1/  Koroglu                                    (Traditional)                 4.31
  2/  Karsilama                                  (Traditional)                 5.21
  3/  Girdin Yarnin Bahcesine                    (Traditional)                 8.27
  4/  Suda Balik Oynuyor                         (Traditional)                 4.45
  5/  Komur Gozlum                               (Traditional)                 5.06
  6/  Yuce Daq Basin Da Bir Koyun Meler          (Traditional)                 4.40
  7/  Sipsi                                      (Traditional)                 4.03
  8/  Gah Cikarin Gokyuzune                      (Traditional)                 5.27
  9/  Abdal Dance                                (Traditional)                 9.23
  10/ Feridem                                    (Traditional)                 3.59

          Recorded at Ferber Studios, Paris, France
          Engineer: Oz Fritz
          Assitants: David Felgeirolles and Axel Niehaus
          Produced by Bill Laswell and Nicky Skopelitis
          Mastered at Masterdisk by Howie Weinberg
Talip Ozkan: saz, percussion, vocals; Mahmut Demir: additional saz, percussion.

          1992 - Axiom/Island (USA), 314-512 003-2 (CD)
          2016 - Bill Laswell Bandcamp (digital)
Note: Bill Laswell does not play on this album.


In low moments I obsess on how my life might have been different had the Byrds continued moving in the direction of "Eight Miles High" rather than unfortunately inventing country rock. The wait has been long and pained, but finally here are the slurred runs, angular melodies and fractal-based riffs I've craved on Talip Ozkan's ‘The Dark Fire’. No genteel strumming here. Supported by frame-drum and wooden spoon production, Ozkan lunges into buzzing, stinging forrays, attacking the strings of his saz--a member of the lute family--with cherry wood plectrums he must surely snap in half like Metallica's drummer splinters sticks. When westerners talk of keeping traditional music alive, we generally mean pieces from the creaky 18th century, but Okzan dips into an established cannon dating back to 1250 A.D. or earlier from Turkey's pre-Islamic past. One of the wildest cuts, "Gah Cikarin Gokyuzune" is attributed to 15th century troubadour Kul Nesimi, member of the Alevi dervishes, who was skinned alive rather than renounce his faith. His fierceness courses through Okzan's performances.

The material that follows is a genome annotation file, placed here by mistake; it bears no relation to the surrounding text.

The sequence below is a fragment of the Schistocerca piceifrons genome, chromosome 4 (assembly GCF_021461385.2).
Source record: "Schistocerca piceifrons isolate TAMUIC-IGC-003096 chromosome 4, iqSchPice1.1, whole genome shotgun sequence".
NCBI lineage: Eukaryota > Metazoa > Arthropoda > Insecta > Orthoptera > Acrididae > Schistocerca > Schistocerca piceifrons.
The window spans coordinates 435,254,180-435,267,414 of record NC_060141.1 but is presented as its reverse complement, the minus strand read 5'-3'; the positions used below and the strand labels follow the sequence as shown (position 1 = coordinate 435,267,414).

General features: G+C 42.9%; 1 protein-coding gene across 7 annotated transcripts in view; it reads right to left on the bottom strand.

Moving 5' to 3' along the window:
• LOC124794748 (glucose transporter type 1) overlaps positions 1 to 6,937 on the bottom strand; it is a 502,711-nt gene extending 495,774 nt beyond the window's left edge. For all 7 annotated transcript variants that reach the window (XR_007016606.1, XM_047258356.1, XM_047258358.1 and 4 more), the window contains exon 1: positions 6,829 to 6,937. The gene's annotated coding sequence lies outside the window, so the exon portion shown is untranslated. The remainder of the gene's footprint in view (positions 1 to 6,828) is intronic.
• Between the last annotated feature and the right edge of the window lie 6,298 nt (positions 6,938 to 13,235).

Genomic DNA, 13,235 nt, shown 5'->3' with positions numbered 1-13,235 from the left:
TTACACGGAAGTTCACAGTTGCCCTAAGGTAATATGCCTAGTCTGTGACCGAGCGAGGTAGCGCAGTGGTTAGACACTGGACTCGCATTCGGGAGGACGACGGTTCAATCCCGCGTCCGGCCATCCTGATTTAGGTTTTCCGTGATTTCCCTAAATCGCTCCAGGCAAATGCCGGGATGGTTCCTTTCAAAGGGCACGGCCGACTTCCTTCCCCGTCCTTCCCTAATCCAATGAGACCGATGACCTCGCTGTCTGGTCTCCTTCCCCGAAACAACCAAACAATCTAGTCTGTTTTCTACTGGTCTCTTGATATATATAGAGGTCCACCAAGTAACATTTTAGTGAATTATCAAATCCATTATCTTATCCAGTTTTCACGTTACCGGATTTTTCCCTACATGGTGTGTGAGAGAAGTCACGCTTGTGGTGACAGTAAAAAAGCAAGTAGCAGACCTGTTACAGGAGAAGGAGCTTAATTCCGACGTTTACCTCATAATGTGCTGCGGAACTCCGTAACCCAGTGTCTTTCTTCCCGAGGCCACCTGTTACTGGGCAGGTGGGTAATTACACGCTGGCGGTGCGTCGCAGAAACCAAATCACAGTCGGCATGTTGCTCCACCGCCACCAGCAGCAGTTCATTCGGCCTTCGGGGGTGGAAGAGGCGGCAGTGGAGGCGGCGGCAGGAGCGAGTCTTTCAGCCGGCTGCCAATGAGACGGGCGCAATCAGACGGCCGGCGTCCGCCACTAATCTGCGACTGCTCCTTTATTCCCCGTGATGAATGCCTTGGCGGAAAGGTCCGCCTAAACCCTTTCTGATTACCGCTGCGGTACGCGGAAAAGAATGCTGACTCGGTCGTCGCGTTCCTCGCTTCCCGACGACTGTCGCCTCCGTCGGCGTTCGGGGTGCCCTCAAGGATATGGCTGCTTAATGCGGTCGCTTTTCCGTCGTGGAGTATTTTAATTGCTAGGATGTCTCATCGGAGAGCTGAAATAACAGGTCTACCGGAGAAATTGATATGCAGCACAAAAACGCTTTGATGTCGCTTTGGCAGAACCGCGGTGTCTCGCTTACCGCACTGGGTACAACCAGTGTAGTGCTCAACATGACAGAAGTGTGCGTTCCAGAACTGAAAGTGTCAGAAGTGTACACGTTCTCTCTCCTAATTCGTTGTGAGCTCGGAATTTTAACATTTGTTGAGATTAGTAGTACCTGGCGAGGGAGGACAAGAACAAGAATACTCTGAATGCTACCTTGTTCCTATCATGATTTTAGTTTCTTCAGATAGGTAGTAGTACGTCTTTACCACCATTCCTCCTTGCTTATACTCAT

Bob Tart (courtesy of the The Beat magazine website)


Talip Ozkan is a master of the music of Turkey, the music of the saz, a brilliant instrumentalist and singer. Based on a complex system of tones, scales and sounds, the "makam" is a guide book, a map for the improvisation of Turkish music. Talip Ozkan uses these ancient systems to create music as contemporary as any guitar style, and more complex than most. These "taqsims," or improvisations, are the raga of the middle east, arcane structures that are so complex only a few artists are capable of their execution. The Dark Fire expands on Ozkan's saz and vocals with an occasional second saz player and some small percussion touches, making this a slightly more pop sound, a bit more theatrical and less contemplative, but not to the music's detriment. This record is something that will cut right through the most resistant and jaded ears, drawing the listener into a whirlwind of throbbing bass notes and droning metal strings, capped by fervent vocals. The power that is exuded by this instrument is amazing, and Ozkan's fury on "Koroglu" and the passion of "Komur Gozlem" exemplify it. There is beauty, drama and desperation in these songs from Turkey, a message from one of the few Islamic cultures to embrace music and dance as a means to ecstasy and identity... I also highly recommend you get a copy of Ozkan's Mysteries Of Turkey (Music Of The World) as well. This album is a bit more programmed, giving you a feel for the path a live performance would take, and offers an interesting counterpoint to Dark Fire.

CF (courtesy of the Rootsworld website)